The total is bigger than the sum of the two contributions because there's some overlap between religious rating and opinions on political issues (religious conservatives have more conservative opinions on the political issues), and if you do the calculations, you see that the overlap is much bigger for college-educated people. Putting this together, what less educated people say about their political ideology doesn't have that much to do with "politics."

Wednesday, October 10, 2012

Secession

In March 2010, a Pew survey asked "Would you favor or oppose allowing an American state to secede and become independent from the country if a majority of the people from that state wanted to do this?" About 25% were in favor.  People with favorable attitudes towards the Tea Party movement were more likely to be in favor.  Beyond that, however, there were some surprises.  Because the only serious attempt at secession was the Confederacy, you might expect opinions to differ by race and region, but they didn't.  People who said that they were "very conservative" were most likely to be in favor, but  the next most favorable group was people who said they were "very liberal" (moderates were least favorable).  Younger people were more likely to be in favor, and more educated people less likely.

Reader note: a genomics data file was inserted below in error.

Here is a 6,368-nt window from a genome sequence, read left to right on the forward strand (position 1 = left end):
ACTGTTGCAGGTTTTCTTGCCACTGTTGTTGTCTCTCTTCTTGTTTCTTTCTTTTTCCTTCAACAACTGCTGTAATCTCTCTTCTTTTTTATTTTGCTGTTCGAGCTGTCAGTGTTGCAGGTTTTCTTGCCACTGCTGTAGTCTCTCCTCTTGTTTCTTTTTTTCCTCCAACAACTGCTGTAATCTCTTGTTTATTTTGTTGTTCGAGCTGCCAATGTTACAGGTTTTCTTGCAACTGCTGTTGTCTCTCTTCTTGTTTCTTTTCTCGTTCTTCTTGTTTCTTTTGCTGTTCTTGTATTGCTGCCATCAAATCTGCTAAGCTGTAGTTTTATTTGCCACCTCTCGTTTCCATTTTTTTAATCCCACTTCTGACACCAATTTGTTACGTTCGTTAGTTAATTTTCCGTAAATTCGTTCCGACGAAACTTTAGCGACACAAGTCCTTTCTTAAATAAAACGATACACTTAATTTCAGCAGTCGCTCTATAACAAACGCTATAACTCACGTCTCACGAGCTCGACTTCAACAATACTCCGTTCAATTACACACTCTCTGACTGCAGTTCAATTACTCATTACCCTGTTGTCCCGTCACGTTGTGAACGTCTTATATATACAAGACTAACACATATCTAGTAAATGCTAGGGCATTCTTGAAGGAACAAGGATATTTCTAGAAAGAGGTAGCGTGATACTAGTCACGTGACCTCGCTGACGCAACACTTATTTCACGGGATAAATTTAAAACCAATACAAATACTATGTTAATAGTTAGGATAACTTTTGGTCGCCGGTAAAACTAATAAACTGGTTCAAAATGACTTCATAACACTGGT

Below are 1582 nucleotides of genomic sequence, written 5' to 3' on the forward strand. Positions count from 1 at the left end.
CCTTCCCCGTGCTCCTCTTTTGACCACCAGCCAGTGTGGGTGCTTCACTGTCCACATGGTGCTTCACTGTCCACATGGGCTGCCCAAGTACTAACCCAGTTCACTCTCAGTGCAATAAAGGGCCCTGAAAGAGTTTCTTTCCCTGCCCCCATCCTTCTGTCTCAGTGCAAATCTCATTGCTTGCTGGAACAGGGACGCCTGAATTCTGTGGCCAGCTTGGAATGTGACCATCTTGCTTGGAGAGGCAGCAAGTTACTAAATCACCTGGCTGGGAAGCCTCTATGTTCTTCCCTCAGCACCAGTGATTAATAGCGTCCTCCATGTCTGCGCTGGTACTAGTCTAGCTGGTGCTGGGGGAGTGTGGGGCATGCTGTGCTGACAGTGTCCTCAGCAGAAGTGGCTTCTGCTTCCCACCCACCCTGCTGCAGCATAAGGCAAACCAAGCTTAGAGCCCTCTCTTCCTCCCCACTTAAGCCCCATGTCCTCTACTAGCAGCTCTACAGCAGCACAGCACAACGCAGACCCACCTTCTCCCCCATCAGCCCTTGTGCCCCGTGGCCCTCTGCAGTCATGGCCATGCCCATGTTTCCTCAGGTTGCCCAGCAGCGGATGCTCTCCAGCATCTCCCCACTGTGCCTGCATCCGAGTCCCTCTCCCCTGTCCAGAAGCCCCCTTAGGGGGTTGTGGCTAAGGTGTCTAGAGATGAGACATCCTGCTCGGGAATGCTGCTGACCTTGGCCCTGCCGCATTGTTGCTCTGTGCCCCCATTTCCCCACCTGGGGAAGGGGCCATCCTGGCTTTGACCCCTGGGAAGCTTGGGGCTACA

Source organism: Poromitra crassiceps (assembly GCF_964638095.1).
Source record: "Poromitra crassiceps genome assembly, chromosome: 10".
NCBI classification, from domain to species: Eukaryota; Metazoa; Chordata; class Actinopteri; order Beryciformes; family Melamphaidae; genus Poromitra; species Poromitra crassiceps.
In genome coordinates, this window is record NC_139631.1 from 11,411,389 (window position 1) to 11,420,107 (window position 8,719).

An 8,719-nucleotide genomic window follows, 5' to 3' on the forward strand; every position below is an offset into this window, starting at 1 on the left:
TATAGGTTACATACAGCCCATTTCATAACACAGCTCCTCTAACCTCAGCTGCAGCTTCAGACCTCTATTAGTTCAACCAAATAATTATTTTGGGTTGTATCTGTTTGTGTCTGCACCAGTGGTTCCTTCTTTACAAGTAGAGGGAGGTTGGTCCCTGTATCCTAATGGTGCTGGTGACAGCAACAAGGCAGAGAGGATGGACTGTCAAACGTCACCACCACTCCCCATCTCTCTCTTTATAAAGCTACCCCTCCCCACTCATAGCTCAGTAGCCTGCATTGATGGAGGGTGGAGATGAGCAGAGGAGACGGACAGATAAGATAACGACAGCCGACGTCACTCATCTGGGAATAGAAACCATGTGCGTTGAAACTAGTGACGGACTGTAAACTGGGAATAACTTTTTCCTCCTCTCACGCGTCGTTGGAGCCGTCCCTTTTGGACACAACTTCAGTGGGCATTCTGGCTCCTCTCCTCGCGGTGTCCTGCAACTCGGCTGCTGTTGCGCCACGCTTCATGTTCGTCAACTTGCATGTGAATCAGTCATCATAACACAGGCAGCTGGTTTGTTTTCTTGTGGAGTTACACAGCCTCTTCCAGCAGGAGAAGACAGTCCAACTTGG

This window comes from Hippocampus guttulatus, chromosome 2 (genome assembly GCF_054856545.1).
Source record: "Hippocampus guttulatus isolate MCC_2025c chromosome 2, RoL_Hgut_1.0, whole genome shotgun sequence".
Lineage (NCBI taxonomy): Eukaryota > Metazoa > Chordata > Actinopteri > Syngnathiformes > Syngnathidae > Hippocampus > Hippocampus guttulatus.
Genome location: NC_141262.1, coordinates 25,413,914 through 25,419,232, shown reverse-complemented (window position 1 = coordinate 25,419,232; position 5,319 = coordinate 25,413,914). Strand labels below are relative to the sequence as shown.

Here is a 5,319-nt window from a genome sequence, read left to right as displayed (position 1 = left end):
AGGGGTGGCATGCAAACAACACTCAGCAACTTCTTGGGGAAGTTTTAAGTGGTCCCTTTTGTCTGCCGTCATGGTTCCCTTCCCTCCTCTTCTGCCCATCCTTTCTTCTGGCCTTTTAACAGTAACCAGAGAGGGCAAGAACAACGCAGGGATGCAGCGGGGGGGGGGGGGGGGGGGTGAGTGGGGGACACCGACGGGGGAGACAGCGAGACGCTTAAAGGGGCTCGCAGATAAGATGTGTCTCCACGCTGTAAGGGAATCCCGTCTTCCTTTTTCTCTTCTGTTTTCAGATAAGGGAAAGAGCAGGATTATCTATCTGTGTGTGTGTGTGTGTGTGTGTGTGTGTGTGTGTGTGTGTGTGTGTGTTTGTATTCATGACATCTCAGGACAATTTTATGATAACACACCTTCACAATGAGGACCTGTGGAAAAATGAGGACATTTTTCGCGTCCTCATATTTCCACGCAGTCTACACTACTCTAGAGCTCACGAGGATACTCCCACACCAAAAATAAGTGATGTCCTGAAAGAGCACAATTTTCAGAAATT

The association with education is interesting because more educated people are usually more likely to favor individual choice and to put less weight on tradition (e. g., educated people are more likely to be in favor of same-sex marriage).  That tendency would suggest that educated people would be more favorable, on the grounds that the people of the state have a right to make whatever choice they want.  It could be that educated people are more likely to think of potential problems with that logic--e. g., a majority ethnic group that wanted to be able to oppress the minority.  Or maybe more educated people tend to be more "cosmopolitan," and think that larger political units are superior to small ones.